Remembering the past to enlighten the present and support the future: that’s a primary role of any museum.
Coinciding with the 100th anniversary of Armistice Day, the Greater Vernon Museum and Archives Finish the Fight! Vernon in the Great War exhibit is in full swing.
“We really wanted to commemorate the First World War and Vernon citizens who contributed to bringing it to an end,” said registrar and assistant curator Jesslyn Jarvis who sits at the helm of the helm of the six-month exhibit. “We thought this was a great time to do it.”
Finish the Fight opened at the museum Oct. 4 and encompasses much of the back portion of the museum. It remains open to the public during regular Museum hours until March 31, 2019.
Newspaper clippings from war-time Vernon and hand-coloured poppies by local youths adorn the walls. A saddle and 2nd Battalion Canadian Mounted Rifles (CMR) smock fill one of the glass encapsulations. The other turns the focus to what happened at home when the men went off to the front.
“We’re very lucky to have such a collection,” Jarvis said as she admired the CMR garb. “It’s pretty impressive that, 100 years later, we still have these things and they’re in good condition.”
The vast majority of the items displayed, she said, belong to the museum’s private collection, while the remaining pieces are borrowed from an out-of-town collector.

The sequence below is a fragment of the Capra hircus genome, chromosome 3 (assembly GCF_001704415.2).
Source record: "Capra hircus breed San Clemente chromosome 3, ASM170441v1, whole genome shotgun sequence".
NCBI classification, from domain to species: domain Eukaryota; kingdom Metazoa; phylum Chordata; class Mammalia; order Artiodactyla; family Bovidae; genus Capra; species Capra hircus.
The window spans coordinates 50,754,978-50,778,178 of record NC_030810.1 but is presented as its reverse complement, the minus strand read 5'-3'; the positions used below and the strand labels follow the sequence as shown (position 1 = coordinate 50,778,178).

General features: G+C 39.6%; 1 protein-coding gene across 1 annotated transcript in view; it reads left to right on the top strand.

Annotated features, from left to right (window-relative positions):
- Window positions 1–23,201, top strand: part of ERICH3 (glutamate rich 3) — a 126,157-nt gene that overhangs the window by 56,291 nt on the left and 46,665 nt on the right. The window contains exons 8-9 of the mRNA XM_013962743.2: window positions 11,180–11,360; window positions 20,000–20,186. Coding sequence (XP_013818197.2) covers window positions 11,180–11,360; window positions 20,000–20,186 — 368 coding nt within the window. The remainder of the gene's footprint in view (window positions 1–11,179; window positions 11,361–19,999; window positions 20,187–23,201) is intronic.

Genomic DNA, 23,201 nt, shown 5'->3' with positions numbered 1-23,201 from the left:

Glass enclosures line the adjacent wall and tell stories of Vernon soldiers such as Herbert Denison and George Osborn, two of the estimated 1,000 local men who went off to fight. Of those 1,000, about 130 lost their lives in war.
“We want to focus on the people, not the war itself,” Jarvis said. “You can really see where they were and what they were doing in the war.”
And, being a city of only 3,000 people at the time, Jarvis said the impact of the First World War on Vernon was substantial.
“We played a significant role and we played our part in this war,” she said.
Wartime photos and postcards courtesy of the Vernon Military Camp play on a loop above the stories of local soldiers.
“It just takes the viewer on a journey through the war,” Jarvis said as images and white text on a black screen cycle.
A second glass pillar plays home to artifacts from the front at home: local women and children and their contributions to the struggle.
“There was a program called Soldiers of the Soil where young boys would start working to help with the labour shortage that occurred,” Jarvis said as she motioned toward the enclosure.
“We really wanted to focus on that as well,” Jarvis said of the home front. “It’s not the first thing you think of. There was a lot of sacrifices here.”
In the corner of the room, a replica trench is built into the wall. Sandbags are piled seven or eight feet high to cast an image of what many of Vernon’s troops would have spent much of their time behind.
“We give people a closure look at what it might have been like,” Jarvis said as the sandbag wall loomed above her.
From the immersive displays to stories of locals, Jarvis believes the Greater Vernon Museum and Archives is unexampled in its ability to share the local history of the First World War.
“We try to have a few Remembrance Day or military talks and events just before or after Remembrance Day,” Jarvis said.
“I think we have a unique ability to portray parts of the First World War. the museum is really about remembrance. We can really highlight Vernon’s contribution, Vernon’s entire history.”